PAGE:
In the meantime, break the bread in small pieces. You can use whole wheat, old rolls, whatever you can find in the freezer that you saved, just not sourdough. I used my Ellie Mae bread and its bricklike consistence made for a nice thick soup. Okay, now dump the bread in the pan and stir. When the bread has softened, bring out the almighty hand mixer or food processor and process the tomato/bread mix into a nice, thick soup. Check for consistency and add more bread if needed, taste to see if you want to add more salt/pepper/herbs.

Ladle into a nice bowl, put some parmesan cheese on top and pretend you're in Tuscany.... :-)

Sunday, January 22, 2006

Biscuit Apple Pie

Ohhhhhhhh where does time go? Last thing I knew I was preparing the recipe for my Biscuit Apple Pie, and all of a sudden a new year has come along and it's been ages since I wrote. Well, no more dilly-dallying, here we go! Did your freezer get any emptier over the holidays? Were you able to flush out that icebox? I look forward to hearing from you!

Ziploc bags are the ultimate tool for storing food in your freezer, I marvel, while I extract one very flat, large frozen bag out of my freezer. The light brown lumpy contents do not look very appetizing, but for once I know what this bag holds: in big, black Sharpie letters it says "Rome Apples w/cinnamon and raisins". Furtherdown it has a date, "10/25/2005" and a measurement, "4 cups". Well, there you go then, four cups of apples with cinnamon and raisins, prepared by me (I recognize the handwriting), not too long ago.

One of the blessings of living in the country is the abundance of fresh fruit and vegetables that are readily available, either from your own grounds or from a farmer down the road. During apple harvesting time, we try to enjoy the apples in all its varieties: fresh, baked, boiled (with a little bit of sugar you can have instant applesauce!) and ofcourse in apple pie. The ones I don't get to use immediately I freeze, so I can enjoy a wonderful apple pie in the wintertime. Here is how I do it. Core and peel five to six apples, depending on their size. Put the slices in a pan, add one tablespoons of lemon juice and toss to coat. Then add 3 tablespoons of apple juice, cider or just water and slowly bring to a boil. Add 1/2 cup of plump raisins, 2 tablespoons of sugar and cinnamon or apple pie spice to taste. Everybody likes their cinnamon either stronger or weaker, so go with what you like best. I use 2 teaspoons. The apples will release part of their juices so that, together with the sugar, it will form a sticky syrup. You may add some more water or juice during the short cooking process to make sure the apples don't burn. Instead of raisings, you can add dried cranberries, or substitute apples for pears. No rules here!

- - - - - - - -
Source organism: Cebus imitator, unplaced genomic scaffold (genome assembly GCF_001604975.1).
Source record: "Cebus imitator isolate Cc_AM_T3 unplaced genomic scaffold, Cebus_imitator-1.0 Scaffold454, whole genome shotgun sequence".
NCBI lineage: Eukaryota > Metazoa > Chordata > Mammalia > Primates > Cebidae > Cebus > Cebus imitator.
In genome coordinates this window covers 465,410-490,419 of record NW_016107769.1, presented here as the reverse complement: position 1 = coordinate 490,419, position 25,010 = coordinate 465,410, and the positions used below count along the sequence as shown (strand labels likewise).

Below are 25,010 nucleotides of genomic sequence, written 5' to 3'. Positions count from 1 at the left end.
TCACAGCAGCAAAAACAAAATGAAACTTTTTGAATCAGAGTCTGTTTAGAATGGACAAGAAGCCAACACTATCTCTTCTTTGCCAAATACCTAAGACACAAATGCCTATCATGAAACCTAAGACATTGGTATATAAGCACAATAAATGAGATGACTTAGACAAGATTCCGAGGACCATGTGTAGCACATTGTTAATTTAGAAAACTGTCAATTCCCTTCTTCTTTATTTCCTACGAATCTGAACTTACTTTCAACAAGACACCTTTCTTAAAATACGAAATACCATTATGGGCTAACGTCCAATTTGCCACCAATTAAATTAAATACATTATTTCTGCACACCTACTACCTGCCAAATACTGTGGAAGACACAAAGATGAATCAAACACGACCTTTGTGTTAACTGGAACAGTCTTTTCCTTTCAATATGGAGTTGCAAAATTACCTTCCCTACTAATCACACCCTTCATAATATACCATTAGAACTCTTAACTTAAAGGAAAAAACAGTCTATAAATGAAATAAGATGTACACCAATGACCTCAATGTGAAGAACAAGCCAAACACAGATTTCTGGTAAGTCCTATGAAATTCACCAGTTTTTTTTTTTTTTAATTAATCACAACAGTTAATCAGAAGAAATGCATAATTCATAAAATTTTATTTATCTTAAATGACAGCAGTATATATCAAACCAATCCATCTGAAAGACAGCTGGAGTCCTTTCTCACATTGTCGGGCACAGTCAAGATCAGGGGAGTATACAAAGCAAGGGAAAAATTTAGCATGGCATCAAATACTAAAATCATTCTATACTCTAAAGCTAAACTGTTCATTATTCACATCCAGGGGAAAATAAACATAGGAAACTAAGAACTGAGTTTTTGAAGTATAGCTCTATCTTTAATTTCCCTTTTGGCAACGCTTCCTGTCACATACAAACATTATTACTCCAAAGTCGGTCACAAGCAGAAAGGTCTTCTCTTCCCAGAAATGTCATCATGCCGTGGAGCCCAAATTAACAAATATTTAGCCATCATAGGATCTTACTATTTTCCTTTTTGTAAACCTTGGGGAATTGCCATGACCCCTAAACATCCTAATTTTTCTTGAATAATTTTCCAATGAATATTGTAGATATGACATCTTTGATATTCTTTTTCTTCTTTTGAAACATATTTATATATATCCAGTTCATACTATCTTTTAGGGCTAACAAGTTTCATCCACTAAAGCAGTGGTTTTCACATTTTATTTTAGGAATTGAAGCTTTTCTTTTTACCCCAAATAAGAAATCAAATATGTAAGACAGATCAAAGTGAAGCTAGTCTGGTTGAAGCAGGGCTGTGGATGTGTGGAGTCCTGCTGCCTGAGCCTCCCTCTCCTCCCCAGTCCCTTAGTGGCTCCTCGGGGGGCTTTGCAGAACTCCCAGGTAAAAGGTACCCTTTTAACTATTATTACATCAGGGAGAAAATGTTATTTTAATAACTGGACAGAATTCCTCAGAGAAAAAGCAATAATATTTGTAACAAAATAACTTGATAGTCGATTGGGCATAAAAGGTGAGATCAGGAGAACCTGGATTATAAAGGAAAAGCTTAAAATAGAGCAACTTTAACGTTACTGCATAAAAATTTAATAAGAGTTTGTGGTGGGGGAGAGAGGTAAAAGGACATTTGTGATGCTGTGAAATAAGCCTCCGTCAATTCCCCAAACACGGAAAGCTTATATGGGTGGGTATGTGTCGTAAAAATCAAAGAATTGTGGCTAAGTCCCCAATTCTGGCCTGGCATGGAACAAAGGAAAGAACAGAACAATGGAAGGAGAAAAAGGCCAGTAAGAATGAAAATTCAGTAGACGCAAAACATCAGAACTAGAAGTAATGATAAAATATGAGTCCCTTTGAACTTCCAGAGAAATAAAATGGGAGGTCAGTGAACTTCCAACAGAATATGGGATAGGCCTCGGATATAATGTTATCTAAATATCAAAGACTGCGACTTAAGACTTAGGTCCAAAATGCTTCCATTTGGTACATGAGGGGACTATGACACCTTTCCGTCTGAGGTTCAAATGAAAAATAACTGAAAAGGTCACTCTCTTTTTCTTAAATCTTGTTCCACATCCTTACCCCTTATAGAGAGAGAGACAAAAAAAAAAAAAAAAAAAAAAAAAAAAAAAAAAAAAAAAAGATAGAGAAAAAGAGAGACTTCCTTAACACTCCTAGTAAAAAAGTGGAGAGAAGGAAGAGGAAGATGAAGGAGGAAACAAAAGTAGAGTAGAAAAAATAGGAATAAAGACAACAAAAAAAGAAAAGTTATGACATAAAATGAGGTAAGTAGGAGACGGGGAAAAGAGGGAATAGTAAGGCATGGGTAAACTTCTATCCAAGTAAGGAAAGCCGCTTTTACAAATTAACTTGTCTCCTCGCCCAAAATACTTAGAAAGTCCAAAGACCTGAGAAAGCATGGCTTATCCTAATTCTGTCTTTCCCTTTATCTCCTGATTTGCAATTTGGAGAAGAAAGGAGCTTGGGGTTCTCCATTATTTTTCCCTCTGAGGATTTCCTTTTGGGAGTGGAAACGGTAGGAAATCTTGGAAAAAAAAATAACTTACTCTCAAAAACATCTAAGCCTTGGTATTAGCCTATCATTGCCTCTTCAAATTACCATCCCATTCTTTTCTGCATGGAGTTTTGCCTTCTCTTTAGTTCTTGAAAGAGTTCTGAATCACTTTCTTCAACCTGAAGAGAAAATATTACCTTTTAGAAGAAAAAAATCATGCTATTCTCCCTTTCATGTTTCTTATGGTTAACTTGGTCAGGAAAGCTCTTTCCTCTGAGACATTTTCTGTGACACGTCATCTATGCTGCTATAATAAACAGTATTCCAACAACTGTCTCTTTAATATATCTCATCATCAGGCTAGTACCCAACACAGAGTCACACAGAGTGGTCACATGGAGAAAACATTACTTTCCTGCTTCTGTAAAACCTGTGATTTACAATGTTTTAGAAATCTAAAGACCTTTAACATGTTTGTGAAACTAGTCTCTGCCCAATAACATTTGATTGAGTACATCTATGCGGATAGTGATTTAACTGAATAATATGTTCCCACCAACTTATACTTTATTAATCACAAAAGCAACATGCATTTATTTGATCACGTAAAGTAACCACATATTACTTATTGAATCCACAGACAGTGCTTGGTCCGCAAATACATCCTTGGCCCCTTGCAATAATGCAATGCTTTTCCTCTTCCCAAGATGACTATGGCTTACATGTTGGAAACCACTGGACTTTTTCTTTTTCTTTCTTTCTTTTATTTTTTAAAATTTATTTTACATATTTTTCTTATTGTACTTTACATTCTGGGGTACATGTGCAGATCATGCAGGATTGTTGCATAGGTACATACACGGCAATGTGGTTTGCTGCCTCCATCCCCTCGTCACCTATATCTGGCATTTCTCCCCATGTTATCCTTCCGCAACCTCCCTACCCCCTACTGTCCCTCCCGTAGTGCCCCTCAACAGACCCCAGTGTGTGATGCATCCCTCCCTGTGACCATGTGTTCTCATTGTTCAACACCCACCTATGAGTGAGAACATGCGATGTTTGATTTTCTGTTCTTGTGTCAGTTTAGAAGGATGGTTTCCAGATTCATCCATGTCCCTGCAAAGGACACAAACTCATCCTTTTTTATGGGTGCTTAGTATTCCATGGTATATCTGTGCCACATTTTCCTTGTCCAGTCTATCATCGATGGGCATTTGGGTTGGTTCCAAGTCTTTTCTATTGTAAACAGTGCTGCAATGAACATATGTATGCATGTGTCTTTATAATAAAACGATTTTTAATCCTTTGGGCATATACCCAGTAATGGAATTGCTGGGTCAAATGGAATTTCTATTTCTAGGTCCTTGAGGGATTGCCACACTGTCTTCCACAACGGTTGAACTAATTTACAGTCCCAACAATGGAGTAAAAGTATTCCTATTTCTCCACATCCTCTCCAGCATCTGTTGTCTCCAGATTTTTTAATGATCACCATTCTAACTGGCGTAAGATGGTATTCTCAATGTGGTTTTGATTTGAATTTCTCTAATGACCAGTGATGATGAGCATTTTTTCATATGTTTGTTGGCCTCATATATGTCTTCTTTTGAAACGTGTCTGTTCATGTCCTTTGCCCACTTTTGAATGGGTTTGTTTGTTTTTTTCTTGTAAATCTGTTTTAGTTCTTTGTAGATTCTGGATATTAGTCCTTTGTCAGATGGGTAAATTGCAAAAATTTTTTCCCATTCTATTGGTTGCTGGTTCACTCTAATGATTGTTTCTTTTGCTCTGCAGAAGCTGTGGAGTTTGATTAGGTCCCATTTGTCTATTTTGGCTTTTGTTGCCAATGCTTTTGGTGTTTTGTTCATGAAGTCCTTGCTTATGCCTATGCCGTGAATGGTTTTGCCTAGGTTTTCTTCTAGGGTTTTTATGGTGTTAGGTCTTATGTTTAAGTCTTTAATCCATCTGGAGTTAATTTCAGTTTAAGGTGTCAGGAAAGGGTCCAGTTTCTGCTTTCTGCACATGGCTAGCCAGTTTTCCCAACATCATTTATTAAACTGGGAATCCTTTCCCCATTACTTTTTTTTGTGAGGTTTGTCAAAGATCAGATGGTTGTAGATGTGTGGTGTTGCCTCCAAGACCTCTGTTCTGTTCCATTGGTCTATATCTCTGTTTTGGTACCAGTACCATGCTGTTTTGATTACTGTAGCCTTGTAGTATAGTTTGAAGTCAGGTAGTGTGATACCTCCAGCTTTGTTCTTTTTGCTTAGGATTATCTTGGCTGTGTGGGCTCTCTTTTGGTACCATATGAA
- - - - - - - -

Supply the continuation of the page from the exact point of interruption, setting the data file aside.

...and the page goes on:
Boil on a slow fire for about 10 minutes, then take the pot off the fire and let it cool. When cooled down enough, taste for cinnamon and sweetness and if you like it, pour the apples with the syrupy juice in the ziploc bags, and push out all the air. Zip them, then lay them flat on the counter, so you can mark them. Try to find a flat spot in your refrigerator and allow them to cool for a couple of hours before you put them in the freezer. By freezing them flat, you can stack them afterwards, which saves a lot of space.

Biscuit Apple Pie

1 bag of frozen apple slices
1 roll of biscuits (refrigerated)
3 tablespoons of melted butter

Thaw one of the frozen bags of apple slices. In the meantime, open a roll of biscuits (for a 9 inch springform I use 10) , separate each biscuit on the counter and let them breathe for a couple of minutes, then roll each one flat with a rolling pin. If you don't have a rolling pin, no worries, just use a lightly floured wine bottle or a pop bottle. Coat the springform with an anti-stick spray, and lay each rolled out biscuit in the pan, first covering the bottom, then the sides. The biscuits usually stand to be pulled and stretched a bit, so you should have plenty to cover the bottom and sides. When done, brush the inside of the dough with the melted butter. If you have biscuit dough left, you can cut it in strips and make one of those fancy lattice pies, just make sure to brush the top of the lattice with some of the leftover butter.

Pour the thawed apple slices and syrup into the form. The oven should be preheated at 400 degrees and baked approximately 30 minutes. If you make a lattice top, lay a cooking spray coated piece of aluminum foil over it, and remove that in the last 10 minutes, to avoid burning the dough.

Pull out the springform and check to see if the biscuit is done. If yes, hurrah, turn off the oven, put the pie where it can cool before you "spring" that form. If not, go in three minute increments.

This is a thick, bready dough for a great apple pie. Hope you like it!